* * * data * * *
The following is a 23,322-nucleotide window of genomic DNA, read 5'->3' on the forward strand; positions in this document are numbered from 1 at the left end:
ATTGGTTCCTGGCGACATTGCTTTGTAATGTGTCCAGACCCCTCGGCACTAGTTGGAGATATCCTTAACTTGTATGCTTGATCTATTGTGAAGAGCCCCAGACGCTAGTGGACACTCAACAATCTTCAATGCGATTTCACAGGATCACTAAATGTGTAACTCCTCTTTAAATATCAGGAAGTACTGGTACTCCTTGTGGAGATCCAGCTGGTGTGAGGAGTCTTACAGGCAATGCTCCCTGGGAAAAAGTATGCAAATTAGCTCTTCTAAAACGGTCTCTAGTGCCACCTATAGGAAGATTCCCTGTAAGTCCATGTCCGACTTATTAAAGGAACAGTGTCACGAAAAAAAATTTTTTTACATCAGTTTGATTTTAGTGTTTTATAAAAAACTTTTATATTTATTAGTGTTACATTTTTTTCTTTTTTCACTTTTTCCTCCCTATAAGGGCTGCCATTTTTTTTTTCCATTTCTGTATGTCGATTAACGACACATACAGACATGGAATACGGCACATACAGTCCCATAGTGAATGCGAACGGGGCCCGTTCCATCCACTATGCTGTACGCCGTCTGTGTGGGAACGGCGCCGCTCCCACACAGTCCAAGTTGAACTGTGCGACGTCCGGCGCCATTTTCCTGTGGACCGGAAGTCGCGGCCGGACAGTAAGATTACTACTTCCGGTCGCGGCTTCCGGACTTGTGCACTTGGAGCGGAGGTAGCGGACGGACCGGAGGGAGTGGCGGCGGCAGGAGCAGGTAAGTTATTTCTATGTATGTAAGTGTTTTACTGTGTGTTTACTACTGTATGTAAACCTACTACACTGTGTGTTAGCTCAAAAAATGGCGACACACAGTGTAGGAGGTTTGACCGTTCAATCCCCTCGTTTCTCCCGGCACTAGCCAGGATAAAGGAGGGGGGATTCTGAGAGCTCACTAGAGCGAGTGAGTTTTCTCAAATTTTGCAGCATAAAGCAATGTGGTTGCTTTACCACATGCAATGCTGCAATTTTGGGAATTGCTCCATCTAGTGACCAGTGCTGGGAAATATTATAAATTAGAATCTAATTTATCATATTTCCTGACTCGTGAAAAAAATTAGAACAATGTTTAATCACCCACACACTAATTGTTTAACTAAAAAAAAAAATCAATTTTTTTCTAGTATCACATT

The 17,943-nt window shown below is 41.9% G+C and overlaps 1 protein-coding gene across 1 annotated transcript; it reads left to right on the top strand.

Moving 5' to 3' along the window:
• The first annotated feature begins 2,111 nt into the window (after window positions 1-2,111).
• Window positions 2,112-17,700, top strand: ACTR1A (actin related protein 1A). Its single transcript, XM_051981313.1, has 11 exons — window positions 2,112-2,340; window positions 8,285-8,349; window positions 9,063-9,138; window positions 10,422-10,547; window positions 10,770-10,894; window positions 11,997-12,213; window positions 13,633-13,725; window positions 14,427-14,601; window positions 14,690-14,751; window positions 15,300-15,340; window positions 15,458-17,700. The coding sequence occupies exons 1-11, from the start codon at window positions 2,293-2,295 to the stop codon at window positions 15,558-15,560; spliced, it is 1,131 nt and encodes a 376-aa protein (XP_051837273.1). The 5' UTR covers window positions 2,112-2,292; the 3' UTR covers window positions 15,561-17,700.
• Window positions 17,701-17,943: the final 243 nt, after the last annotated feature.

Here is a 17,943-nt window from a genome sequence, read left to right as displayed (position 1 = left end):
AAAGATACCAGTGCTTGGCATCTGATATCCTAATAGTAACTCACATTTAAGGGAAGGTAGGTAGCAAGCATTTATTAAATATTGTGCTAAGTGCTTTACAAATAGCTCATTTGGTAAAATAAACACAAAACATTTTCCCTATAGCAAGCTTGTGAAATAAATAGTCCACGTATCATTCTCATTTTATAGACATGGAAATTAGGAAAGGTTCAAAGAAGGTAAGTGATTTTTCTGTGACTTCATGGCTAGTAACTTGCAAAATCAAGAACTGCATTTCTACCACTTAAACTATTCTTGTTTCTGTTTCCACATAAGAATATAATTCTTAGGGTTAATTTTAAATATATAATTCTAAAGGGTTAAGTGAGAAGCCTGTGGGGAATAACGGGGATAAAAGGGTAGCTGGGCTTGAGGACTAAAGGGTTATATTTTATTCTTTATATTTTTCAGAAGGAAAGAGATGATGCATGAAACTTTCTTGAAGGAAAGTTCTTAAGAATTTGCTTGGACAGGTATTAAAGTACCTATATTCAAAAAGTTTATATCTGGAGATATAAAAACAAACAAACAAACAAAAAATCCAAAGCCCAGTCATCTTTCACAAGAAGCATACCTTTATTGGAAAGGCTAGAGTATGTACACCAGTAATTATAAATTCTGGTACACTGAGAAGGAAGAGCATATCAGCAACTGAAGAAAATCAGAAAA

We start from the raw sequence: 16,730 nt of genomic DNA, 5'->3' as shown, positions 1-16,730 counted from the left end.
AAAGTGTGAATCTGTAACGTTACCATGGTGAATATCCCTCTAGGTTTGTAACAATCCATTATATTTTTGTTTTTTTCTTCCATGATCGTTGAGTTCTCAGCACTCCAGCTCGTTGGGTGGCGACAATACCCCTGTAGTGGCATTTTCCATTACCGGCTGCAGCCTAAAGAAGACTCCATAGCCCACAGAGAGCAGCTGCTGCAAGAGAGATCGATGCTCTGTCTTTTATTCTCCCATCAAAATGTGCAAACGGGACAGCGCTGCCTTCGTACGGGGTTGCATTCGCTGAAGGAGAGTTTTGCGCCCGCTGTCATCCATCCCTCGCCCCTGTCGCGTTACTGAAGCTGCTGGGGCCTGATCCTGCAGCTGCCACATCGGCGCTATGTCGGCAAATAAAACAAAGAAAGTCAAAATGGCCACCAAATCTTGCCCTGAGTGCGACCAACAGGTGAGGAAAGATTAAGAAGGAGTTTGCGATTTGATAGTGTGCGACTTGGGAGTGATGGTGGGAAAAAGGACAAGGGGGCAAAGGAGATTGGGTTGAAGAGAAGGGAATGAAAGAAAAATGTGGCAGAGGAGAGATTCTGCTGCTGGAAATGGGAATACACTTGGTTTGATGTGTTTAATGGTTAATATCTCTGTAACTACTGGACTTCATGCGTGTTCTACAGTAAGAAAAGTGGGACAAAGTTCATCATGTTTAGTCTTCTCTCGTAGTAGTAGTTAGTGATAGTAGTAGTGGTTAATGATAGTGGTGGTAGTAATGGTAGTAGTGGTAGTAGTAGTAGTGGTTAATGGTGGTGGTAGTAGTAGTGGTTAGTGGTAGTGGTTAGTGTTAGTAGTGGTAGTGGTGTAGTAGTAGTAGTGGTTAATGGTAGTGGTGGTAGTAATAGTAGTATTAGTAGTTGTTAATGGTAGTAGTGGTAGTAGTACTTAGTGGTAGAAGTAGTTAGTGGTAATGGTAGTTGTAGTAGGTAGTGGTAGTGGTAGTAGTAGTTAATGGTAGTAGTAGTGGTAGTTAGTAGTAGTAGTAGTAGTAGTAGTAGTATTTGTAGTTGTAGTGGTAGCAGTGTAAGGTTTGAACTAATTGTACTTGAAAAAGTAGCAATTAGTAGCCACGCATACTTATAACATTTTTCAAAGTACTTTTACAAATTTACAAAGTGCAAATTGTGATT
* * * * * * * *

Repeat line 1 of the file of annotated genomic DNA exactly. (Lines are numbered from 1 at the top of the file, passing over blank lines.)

The following is a 23,322-nucleotide window of genomic DNA, read 5'->3' on the forward strand; positions in this document are numbered from 1 at the left end: